11. The GR dated 6th March 1990 has to be construed in conjunction with the GR dated 14th April 1981. The said GR at the highest suggests that the candidatures of the wards of class IV employees may be considered for appointment if they fulfill the conditions set out in the GR dated 14th April 1981. However, there is nothing in GR dated 6th March 1990 to suggest that there is any right vested in the wards of class IV employees to secure direct recruitment to class IV posts in government service bypassing the normal selection procedures or the normal selection channels.
12. Even if we are to assume that there is some ambiguity in the two GRs, the ambiguity, if any, has to be necessarily resolved by interpreting the two GRs consistent with the scheme enshrined in Articles 14 and 16 of the Constitution of India. Any interpretation which might render the two GRs ultra vires or unconstitutional is required to be avoided. The interpretation suggested by Ms Gaikwad, the learned counsel for the petitioner will possibly, render the two GRs ultra vires or unconstitutional. This is because the interpretation as suggested by her, will promote discrimination only on the grounds of descent, which is specifically prohibited under Article 16 (2) of the Constitution of India.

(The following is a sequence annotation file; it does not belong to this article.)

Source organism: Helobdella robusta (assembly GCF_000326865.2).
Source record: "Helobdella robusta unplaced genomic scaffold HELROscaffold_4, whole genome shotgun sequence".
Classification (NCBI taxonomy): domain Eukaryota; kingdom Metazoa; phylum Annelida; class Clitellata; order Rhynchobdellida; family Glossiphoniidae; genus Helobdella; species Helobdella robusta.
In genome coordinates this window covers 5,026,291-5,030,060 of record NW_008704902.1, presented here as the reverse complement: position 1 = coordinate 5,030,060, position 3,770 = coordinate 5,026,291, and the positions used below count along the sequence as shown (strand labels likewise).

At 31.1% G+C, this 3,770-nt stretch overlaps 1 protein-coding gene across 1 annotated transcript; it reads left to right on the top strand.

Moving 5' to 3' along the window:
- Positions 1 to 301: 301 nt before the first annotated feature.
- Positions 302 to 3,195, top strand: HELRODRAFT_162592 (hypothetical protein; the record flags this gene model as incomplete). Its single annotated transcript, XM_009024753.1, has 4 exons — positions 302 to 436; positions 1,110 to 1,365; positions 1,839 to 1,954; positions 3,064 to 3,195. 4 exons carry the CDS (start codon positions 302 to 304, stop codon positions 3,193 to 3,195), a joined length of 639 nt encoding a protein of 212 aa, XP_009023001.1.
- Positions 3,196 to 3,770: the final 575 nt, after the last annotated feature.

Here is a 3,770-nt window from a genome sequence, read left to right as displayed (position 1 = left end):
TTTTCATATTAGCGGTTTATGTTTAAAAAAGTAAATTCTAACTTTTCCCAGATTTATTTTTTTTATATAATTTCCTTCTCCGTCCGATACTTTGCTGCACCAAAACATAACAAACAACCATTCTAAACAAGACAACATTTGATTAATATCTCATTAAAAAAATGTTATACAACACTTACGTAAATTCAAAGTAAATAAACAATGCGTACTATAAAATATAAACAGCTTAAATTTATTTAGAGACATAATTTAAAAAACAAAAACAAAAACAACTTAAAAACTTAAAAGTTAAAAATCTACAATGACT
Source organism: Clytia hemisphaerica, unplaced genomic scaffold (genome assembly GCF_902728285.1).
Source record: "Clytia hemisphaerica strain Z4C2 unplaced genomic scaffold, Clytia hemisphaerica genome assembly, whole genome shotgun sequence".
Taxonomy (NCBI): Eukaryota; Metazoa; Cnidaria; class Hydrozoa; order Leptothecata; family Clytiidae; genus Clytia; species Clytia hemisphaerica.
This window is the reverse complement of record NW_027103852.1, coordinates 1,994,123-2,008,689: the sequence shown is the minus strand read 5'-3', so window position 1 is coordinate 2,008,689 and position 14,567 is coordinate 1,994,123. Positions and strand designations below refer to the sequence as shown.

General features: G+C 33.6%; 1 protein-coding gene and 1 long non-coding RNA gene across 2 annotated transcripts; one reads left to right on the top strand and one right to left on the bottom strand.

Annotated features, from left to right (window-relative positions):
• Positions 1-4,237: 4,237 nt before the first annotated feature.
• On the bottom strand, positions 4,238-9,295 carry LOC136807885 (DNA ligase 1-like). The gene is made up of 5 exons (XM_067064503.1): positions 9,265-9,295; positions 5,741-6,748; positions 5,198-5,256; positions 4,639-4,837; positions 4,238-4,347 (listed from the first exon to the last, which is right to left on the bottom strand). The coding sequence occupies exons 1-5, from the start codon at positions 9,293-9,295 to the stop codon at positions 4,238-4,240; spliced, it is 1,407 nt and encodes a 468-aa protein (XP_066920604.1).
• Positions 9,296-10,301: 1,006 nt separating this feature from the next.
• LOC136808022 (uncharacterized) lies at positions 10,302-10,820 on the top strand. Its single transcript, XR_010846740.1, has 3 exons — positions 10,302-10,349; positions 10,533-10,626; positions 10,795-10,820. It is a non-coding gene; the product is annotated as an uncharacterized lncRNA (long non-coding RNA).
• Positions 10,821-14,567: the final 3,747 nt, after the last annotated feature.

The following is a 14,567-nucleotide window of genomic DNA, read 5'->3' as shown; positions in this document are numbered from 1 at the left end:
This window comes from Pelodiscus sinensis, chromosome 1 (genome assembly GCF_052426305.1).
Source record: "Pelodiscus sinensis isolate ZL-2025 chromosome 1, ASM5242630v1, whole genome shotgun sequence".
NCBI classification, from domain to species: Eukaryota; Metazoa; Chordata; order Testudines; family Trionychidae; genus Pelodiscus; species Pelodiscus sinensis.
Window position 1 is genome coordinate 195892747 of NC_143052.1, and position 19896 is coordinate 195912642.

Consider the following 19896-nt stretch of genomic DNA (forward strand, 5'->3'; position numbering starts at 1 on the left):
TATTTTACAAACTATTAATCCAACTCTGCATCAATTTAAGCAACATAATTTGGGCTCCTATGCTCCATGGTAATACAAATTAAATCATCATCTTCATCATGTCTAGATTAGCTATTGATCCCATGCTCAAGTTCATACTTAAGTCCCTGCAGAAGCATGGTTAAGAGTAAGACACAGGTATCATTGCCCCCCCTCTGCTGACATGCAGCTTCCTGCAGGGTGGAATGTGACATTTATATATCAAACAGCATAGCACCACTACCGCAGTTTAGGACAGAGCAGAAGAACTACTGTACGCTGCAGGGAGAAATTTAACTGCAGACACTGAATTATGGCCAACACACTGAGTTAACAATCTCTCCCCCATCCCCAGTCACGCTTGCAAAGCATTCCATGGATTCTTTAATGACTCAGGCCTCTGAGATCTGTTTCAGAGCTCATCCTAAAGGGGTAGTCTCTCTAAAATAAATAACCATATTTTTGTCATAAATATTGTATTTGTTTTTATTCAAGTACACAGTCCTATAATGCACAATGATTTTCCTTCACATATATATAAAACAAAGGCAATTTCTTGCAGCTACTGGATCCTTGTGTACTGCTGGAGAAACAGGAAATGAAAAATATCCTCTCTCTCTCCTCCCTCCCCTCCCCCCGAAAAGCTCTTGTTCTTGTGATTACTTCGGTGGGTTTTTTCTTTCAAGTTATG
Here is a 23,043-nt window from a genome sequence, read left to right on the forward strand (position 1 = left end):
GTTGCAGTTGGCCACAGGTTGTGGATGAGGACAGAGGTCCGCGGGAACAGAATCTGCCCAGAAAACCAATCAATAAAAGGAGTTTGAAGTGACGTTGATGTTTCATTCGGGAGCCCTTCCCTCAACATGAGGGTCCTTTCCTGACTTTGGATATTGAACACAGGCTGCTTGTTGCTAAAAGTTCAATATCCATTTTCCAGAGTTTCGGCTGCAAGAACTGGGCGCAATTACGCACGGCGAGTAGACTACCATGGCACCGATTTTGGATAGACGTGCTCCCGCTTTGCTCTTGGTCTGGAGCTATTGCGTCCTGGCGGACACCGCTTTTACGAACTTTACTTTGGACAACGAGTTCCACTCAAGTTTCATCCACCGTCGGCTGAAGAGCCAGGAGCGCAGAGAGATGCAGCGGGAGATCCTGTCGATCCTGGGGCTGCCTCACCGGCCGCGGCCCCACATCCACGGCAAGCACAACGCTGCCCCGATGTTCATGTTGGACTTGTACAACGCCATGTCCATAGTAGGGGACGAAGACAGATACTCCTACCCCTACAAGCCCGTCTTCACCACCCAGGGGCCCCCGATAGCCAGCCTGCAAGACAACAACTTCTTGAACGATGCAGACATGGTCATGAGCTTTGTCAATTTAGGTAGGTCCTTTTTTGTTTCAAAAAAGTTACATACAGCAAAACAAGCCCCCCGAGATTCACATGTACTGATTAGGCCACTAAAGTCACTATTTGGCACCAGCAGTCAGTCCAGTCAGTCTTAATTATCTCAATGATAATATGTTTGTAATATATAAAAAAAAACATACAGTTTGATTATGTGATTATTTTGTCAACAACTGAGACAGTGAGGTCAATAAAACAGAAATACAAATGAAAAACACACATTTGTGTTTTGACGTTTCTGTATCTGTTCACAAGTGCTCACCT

13. Article 16 of the Constitution of India provides for equality of opportunity in matters of public employment. It lays down there shall be equality of opportunity for all citizens in matters relating to employment or appointment to any office under the State. Article 16(2) specifically provides that no citizen shall on grounds only of religion, race, caste, sex, descent, place of birth, residence or any of them, be ineligible for, or discriminated against in respect of, any employment or office under the State. Therefore, a claim to employment in government service bypassing the regular selection channels or selection procedures only on the ground that the applicant is a ward of a class IV employee will virtually amount to discrimination against other applicants who may not be wards of government employees, in the matter of employment or appointment in government service. The interpretation as suggested by the petitioner, if accepted, will fall foul of the constitutional mandate in Article 16(2). Such an interpretation has therefore, rightly not been accepted by the MAT.